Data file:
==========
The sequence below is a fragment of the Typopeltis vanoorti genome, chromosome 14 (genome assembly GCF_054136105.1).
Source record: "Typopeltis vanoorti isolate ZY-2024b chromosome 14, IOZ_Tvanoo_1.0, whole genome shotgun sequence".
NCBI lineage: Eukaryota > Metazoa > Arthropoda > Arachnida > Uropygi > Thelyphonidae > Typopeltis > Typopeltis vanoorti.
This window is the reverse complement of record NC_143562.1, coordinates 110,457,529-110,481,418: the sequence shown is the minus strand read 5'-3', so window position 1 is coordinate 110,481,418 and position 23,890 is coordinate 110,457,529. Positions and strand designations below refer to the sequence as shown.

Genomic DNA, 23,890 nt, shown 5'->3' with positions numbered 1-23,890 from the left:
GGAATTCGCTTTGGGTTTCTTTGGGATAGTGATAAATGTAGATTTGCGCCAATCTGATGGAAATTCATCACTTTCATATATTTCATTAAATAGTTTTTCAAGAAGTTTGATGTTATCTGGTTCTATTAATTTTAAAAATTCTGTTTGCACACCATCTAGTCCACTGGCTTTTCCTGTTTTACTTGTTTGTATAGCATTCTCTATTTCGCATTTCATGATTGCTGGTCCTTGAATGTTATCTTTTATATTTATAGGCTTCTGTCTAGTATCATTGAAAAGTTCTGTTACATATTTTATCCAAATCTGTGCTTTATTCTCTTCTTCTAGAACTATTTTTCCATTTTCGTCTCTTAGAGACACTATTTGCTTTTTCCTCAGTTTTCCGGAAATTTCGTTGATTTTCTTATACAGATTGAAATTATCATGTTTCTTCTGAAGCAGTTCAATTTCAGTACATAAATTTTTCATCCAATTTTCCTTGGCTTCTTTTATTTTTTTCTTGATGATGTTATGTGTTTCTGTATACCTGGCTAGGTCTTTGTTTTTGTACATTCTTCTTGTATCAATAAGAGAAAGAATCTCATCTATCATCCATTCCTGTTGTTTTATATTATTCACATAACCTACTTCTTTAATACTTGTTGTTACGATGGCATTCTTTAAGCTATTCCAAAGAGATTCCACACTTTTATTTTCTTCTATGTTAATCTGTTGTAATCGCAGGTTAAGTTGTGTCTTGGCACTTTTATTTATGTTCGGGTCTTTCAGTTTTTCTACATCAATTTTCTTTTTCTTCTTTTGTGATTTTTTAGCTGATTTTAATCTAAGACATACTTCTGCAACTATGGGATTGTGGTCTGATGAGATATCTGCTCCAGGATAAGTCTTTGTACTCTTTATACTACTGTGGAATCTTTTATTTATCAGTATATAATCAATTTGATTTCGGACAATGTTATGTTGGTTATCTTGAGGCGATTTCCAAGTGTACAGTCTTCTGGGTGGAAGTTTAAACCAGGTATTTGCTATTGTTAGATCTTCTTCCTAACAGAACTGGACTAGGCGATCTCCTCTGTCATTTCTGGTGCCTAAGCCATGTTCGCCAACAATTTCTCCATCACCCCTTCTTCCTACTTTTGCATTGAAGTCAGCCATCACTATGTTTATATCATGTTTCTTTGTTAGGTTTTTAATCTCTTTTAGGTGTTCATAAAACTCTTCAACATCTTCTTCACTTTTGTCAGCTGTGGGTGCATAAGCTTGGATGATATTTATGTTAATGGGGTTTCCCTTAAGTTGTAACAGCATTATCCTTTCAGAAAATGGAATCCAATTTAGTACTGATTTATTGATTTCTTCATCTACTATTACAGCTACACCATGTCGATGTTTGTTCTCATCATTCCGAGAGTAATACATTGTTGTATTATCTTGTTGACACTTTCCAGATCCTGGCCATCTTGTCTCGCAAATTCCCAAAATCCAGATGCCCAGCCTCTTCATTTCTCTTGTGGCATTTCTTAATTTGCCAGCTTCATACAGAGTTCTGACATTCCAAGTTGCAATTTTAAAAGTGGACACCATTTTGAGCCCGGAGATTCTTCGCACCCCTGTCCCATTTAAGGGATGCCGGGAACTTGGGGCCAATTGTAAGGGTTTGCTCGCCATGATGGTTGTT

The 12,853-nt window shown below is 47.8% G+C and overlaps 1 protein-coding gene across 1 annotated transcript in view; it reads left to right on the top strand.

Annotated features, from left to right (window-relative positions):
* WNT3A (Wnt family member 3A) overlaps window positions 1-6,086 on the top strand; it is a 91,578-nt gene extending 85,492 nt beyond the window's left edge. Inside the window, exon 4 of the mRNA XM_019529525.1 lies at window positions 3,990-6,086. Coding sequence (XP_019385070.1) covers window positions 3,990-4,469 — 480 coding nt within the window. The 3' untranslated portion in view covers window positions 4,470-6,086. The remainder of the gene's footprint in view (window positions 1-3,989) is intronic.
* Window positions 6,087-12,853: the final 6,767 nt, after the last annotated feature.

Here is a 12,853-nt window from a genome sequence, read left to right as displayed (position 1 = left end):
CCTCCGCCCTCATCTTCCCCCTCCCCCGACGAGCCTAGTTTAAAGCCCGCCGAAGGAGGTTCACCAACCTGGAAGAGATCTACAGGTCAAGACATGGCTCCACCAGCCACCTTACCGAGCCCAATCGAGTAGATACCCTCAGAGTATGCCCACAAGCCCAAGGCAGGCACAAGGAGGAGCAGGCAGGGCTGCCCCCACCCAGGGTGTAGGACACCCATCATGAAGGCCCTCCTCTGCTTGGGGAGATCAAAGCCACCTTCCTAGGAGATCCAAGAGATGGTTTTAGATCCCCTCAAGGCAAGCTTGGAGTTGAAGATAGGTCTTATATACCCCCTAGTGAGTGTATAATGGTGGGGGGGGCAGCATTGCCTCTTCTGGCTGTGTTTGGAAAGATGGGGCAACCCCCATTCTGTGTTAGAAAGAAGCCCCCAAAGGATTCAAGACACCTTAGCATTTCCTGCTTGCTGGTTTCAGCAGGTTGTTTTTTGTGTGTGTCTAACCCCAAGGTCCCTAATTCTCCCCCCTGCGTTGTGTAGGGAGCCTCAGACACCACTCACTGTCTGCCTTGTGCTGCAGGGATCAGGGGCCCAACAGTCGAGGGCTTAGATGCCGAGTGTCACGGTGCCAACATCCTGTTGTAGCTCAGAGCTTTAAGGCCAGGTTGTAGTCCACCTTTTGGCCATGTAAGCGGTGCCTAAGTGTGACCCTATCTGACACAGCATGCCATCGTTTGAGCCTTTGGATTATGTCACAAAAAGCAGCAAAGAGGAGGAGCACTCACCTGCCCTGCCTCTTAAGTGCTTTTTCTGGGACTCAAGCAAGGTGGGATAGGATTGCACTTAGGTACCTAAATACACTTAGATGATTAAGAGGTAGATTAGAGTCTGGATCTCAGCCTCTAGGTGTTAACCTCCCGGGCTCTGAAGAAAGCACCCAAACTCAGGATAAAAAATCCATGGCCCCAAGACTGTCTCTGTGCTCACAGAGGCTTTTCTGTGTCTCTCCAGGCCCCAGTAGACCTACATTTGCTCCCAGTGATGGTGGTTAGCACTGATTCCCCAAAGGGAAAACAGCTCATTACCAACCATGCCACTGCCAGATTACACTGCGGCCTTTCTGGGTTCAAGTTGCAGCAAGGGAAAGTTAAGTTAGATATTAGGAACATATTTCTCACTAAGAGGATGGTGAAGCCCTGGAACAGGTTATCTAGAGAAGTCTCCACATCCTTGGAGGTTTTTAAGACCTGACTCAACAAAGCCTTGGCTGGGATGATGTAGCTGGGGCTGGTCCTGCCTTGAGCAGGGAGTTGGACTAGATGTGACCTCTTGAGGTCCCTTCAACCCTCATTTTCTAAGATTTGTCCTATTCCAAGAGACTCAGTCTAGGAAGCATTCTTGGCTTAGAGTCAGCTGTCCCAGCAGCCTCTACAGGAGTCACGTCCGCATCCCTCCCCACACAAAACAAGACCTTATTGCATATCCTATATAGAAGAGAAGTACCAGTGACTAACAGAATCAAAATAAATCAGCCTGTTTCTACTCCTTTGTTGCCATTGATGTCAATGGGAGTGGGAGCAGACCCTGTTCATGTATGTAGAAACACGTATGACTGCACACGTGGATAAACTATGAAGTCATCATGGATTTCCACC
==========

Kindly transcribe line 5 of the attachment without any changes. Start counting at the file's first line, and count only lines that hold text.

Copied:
Genomic DNA, 23,890 nt, shown 5'->3' with positions numbered 1-23,890 from the left: